Remembering The MacPherson Witch Hunt.

It's ten years since the publication of the MacPherson report about the murder of the black teenager Stephen Lawrence, and the police force's response to it. This is what I wrote about the report two years ago:
In February 1999 Lord MacPherson's inquiry into the murder investigation into Stephen Lawrence was published. It's conclusion that the Metropolitan Police was 'institutionally racist' ( despite the fact that the report had to acknowledge that 'In this Inquiry we have not heard evidence of overt racism or discrimination'), was eagerly seized upon by the Blair government and many of the recommendations were implemented, including those which lead to a curtailment of police use of stop and search. It might seem strange that an investigation into the stabbing of a teenager would lead any sensible person to conclude that we should restrict the power of the police to search young people for things like knives, but Lord MacPherson thought it was good idea.

The report didn't actually compare the treatment of Stephen Lawrence's murder with how other murder investigations were conducted, to see if any consistent difference in the approaches taken to black and white victims. Instead it highlighted the failings of one murder investigation and arbitarily assigned the cause to racism. This approach has all the intellectual rigour of blaming it on the alignment of the stars. This isn't to say that serious mistakes were not made by the police for example, the first officer who arrived at the scene called an ambulance and sat in his car instead of attempting first aid, but the witch hunt at the inquiry made all sorts of wild accusations many of which were demonstrably false.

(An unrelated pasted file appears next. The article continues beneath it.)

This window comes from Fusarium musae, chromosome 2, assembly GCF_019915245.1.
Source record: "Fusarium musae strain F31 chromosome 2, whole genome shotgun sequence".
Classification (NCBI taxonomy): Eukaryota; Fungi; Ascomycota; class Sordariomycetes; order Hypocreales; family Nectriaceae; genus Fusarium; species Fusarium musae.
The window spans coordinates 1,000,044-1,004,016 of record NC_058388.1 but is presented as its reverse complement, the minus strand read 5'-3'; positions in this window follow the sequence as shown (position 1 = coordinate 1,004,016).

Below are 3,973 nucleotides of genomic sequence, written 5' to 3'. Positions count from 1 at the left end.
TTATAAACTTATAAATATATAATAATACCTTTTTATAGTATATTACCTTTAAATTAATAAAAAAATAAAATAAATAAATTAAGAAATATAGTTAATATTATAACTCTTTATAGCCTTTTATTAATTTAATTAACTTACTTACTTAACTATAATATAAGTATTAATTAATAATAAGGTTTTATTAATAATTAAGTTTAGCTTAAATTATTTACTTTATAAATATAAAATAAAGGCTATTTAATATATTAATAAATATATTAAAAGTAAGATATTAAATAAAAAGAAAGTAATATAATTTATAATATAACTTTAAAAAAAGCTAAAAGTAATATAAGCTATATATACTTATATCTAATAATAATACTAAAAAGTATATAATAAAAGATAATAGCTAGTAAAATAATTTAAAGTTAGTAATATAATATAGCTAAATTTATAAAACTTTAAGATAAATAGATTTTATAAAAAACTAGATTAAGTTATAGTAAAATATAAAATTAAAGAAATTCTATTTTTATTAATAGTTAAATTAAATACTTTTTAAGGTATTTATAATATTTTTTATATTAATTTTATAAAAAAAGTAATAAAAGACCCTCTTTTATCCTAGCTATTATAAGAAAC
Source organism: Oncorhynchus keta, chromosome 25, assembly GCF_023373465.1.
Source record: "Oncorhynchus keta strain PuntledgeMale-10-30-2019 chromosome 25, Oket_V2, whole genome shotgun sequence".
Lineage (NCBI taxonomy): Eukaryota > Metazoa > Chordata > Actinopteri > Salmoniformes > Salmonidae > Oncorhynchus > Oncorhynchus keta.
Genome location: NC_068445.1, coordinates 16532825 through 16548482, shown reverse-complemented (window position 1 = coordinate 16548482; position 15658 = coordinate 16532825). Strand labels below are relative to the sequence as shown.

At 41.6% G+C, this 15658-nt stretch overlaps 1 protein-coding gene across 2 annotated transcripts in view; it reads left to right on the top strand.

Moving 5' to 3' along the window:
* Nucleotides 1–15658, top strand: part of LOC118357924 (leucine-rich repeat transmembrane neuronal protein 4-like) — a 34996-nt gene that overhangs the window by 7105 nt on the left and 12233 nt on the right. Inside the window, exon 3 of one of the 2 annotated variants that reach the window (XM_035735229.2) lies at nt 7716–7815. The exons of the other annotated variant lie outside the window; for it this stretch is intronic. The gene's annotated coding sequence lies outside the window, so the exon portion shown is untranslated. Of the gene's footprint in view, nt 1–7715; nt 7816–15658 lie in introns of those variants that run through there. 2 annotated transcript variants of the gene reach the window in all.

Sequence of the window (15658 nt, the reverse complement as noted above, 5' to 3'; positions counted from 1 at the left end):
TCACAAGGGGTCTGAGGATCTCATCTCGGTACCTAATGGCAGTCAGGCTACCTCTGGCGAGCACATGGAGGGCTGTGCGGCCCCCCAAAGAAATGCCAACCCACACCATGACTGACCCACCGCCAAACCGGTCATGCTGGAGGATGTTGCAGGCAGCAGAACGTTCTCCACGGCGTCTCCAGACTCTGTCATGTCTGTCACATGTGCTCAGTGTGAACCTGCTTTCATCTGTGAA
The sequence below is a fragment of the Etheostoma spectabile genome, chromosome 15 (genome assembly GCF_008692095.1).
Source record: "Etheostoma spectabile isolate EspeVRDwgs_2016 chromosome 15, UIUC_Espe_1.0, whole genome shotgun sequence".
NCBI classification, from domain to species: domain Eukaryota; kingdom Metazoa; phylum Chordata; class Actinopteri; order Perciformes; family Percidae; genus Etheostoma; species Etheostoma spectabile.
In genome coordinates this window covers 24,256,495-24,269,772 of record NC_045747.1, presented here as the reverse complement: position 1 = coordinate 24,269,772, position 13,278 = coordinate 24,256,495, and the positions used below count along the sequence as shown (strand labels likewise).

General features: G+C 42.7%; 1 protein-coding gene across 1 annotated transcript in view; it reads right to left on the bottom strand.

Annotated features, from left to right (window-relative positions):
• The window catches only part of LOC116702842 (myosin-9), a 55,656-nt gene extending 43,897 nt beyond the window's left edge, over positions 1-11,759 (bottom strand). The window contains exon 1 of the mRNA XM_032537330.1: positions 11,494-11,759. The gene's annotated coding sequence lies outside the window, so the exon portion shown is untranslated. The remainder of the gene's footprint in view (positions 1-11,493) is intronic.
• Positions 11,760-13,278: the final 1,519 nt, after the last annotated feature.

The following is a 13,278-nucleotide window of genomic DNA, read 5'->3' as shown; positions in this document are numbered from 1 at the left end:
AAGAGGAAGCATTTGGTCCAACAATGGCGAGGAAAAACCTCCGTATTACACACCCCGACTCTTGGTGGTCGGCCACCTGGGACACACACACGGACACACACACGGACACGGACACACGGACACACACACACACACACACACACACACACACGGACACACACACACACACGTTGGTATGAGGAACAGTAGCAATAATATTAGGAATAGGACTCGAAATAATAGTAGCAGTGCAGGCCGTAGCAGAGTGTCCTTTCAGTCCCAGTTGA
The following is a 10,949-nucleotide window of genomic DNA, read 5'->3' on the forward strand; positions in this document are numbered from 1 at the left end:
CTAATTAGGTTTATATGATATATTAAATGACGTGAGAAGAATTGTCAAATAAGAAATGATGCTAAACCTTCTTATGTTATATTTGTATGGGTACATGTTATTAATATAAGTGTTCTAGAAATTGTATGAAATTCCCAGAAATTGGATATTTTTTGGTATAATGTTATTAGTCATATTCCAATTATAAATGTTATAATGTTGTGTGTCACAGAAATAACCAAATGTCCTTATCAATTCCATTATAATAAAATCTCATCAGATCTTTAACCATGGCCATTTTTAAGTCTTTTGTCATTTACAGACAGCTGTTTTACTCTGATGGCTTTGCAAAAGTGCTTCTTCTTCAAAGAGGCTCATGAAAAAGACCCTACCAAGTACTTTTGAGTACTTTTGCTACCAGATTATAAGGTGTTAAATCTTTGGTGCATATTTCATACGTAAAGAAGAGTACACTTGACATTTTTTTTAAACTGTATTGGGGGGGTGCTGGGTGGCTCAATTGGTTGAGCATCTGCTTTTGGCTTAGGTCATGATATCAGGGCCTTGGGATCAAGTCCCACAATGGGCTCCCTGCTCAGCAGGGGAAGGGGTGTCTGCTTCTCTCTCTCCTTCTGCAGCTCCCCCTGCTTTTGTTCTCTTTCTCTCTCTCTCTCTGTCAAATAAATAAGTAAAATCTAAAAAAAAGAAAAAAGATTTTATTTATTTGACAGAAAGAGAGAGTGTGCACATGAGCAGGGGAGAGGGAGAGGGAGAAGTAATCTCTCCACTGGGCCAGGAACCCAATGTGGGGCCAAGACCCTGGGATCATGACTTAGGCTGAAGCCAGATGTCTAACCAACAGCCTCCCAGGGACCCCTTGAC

This remains my view. MacPherson not only did not provide any evidence to support the assertion of racism in the Met he didn't even look for it. Many of the policies adopted as a result of this, like cutting back on stop and search, have ensured that many other teenagers have been murdered since then.

The charge on institutional racism not only smears tens of thousands of decent police officers but it lets police officers who are guilty of racist behaviour to shift the blame onto the force as a whole.

Complainers Find Something New To Complain About.

I don't know why parents are complaining about this CBBC presenter, she seems 'armless enough to me.

I do remember once hearing an outraged woman on Points of View or something similar angrily demanding that the "Why Bird", be banned because she was voiced in a Welsh accent.

They Were Going To Send Then To Luton.

Where else would you send astronauts?

Monday, February 23, 2009

Start Smoking & Contract Herpes.

Unlike many bloggers I have a social conscience and like to provide health advice to my readers. Two of the medical conditions that I am keen to avoid like the plague are the er bubonic plague and Parkinson's. So how do you avoid these debilitating conditions?
  • Parkinsons- The key to avoiding this tragic degenerative illness is to take up smoking. I'm not sure how much you need to smoke in order to prevent the condition arising but I'd start with 40 a day to be on the safe side. As a bonus it will also make you less susceptible to Alzheimer's (or possibly more susceptible).